Wednesday, October 11, 2006

apologize or else

Richard Dawkins
has written widely on the (non-)existence (probable) of God.

In his latest tome, I believe he commits 3 errors of argument, and several mistakes in terms of the tactics he uses, as well as
potentially leading us strategically down a dead end. While I don't disagree with some of his goals or many of his conclusions, I just wanted to point this out (amongst all the other noise:)

Firstly, there's a tendency to be unimaginative about alternative possible universes. There is a lot of material in the God Delusion dedicated countering arguments about
the existence of God from the complexity of the Universe. Understandably, given Dawkin's background, the argument that complexity emerges from the (simple) evolutionary (selection/crossover) processes is used widely, and reasonably. However this begs the question: why is the universe suited to the hierarchy of systems that allowess complexity (counter-intuitievely, negative entropically etc etc) to emerge? there are LOTS of alternative organisations that one could imagine of the laws of physics upwards that would not lead to such a possibility. The fact that energy, time and matter are organised arccording to a remarkably simple set of rules that do allow this is, obviously, remarkable - it doesn't prove the existence of god, but it is very very hard to argue about the probability of laws being this way rather than another way - we don;t have necessary priors to do the Baysian inferencing - we don't even have the level of evidence that SETI folks use in arguming about the probability of intelligenyt species on other planets (in other solar systems tec etc) _ we don't have alternative physical universices to look at except in simulation, and precious few (even in Sci Fi literature) have the ability to cook up
viable alternatives and examine their relative likelihood in the "best of all possible random choices". [footnote:- there was a competition in the New Scientist, I think, a few years back to see who could achieve most for the human race with the smallest change to the laws of physics - the winner was someone who observed that altering the speed of light by a very small amount could make the threshold for fission and fusion bombs impossible to achieve on earth, but let all of chemsiitry and important physics liek the stable fusion process in stars, continue largely undetectably the same. More please:-]

Secondly,there's a failure to look at a LOT Of anthropology literature - a common failing of Oxford academics (Penrose is similar in lapses of citation of colleagues elsewhere:) which addresses the question both of diversity and numbers of (e.g. languages, but also) religions. There are reasons why diverse languages evolve rapidly, and they are to do with increased survival of the gene pool (in line with Dawkins' own theories). A good summary of some of the ideas behind this is in
"Grooming, Gossip and the Evolution of Language" by
Robin Dunbar, which referenecs a lot of evidence anthropologists haev gathered on the topic (not just nice headline grabbing stuff about potlatch or cargo cults).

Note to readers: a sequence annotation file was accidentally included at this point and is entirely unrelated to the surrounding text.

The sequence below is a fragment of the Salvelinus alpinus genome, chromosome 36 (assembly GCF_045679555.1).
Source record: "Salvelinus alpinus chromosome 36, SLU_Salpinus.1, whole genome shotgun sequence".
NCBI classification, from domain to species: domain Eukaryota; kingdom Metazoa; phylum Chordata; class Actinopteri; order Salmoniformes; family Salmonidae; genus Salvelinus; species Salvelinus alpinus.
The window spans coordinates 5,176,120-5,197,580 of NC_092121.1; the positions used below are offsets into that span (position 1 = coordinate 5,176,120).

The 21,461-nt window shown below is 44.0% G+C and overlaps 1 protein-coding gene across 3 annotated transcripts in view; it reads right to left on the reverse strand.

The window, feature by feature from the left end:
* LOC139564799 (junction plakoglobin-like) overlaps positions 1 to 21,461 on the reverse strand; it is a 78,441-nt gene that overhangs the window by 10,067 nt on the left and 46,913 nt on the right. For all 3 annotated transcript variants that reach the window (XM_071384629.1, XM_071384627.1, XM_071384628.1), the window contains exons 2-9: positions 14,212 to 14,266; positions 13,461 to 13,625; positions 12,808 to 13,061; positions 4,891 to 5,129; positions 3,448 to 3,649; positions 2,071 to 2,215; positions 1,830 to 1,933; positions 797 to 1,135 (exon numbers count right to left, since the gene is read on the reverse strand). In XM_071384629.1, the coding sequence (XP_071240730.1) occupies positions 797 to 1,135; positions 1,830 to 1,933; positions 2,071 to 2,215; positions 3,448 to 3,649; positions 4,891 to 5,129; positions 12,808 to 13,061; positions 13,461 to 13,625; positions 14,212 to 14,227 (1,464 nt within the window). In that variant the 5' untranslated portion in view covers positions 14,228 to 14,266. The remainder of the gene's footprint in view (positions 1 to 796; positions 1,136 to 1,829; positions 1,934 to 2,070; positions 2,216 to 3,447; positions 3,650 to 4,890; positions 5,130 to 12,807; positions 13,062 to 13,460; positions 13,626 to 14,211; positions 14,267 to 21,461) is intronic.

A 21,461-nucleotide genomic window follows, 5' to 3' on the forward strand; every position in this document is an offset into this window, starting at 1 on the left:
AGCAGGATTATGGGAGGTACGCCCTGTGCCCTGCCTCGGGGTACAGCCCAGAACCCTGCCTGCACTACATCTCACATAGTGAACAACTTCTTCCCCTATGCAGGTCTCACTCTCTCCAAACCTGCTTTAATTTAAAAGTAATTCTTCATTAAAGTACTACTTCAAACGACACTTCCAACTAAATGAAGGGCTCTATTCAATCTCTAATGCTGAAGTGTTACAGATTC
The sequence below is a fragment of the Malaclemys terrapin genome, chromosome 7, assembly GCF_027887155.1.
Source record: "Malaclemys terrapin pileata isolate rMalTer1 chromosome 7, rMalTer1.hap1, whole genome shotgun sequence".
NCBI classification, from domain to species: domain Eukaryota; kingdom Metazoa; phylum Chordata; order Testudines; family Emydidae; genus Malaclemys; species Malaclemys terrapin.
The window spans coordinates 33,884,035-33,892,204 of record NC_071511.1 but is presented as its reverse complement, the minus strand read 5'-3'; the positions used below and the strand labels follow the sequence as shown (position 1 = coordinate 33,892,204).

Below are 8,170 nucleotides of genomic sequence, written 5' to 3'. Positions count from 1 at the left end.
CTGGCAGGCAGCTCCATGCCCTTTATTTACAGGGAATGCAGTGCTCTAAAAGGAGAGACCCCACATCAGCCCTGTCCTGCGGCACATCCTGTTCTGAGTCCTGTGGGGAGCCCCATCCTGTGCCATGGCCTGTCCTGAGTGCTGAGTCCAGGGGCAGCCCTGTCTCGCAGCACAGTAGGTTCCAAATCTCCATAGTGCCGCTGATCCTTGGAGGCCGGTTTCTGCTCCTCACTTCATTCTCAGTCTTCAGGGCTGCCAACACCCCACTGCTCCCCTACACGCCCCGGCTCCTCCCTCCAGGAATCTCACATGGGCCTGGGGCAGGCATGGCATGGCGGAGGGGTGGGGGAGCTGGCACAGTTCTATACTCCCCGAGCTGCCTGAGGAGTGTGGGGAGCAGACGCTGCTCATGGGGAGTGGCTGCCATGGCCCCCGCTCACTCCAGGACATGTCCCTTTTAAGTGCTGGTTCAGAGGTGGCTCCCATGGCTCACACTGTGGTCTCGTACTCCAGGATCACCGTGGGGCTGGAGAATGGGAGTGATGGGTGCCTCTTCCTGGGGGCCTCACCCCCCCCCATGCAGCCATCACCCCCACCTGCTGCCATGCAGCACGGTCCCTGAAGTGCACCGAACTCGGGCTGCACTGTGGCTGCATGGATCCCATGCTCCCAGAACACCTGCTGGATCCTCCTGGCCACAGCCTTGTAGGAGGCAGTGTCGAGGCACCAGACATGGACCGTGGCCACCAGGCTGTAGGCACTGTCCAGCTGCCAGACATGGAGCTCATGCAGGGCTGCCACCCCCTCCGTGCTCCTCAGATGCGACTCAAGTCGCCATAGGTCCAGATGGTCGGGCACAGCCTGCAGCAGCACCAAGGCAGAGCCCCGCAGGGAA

Thirdly, Dawkins says that children may be natural thesists - well I'd love to know his evidence (admitedly, there is the Israeli study, but Jewish studies conflate culture, race and religion, and so are not good at pulling out any inate religiosity, imho) - anecdote: a Latin teacher tried to claim a bunch of religious views as fact to a class of ten year-olds that I happened to be in. The class objected - he said "you are too young to decide not to believe", to which they ALL retorted: "So are we not too young to believe, by the same argument" - this was in a church school - yet the children were able to see that "default off" was just as good as "default on" in the face of no evidence - I bet there's plenty of evidence that default behaviours are established by culture VERY early by peer pressure and example (c.f. gender role/behaviour etc).

I believe that Dawkins does no favours to his case by including a tactic that too often includes ad hominem remarks - for the examples of ludicrous behaviour (e.g. televangelists), he will preaching to the deaf or the converted. For some other examples, we may (or may not) know who is talking about:)

More seriously, I question the entire strategy behind writing the God Delusion. While I see there are many dangerous religious extremist groups trying to set global agendas today, I feel that taking them (that is to say, the extremist components) seriously at all (and taking them alongside the moderate reglious) is an error - as John Sladek said (quoted) in Roderick at Random, if there's somethign more dangorous than a disbelief in the existence of intelligent robots, it is too much of an unhealthy belief in their existence.

Finally, a note on humour. All the humour in Dawkins' work is quoted - does the man actually have his own sense of humour, or just the ability to recognize it in others? Douglas Adams wasn't just funny: He was also succinct:)

Vonnegut said that the true message of the New Testament is not
"turn the other cheek". It is that people should check who the Mr Big is behind someone before they plan to crucify them. There's lots of simple examples like this that Dawkins could also use to stengthen his arguments through simplicity. Or not.

Joke: what if life was just a hologram of a french 19*19 board game - Le Go d'Illusion ? :-)

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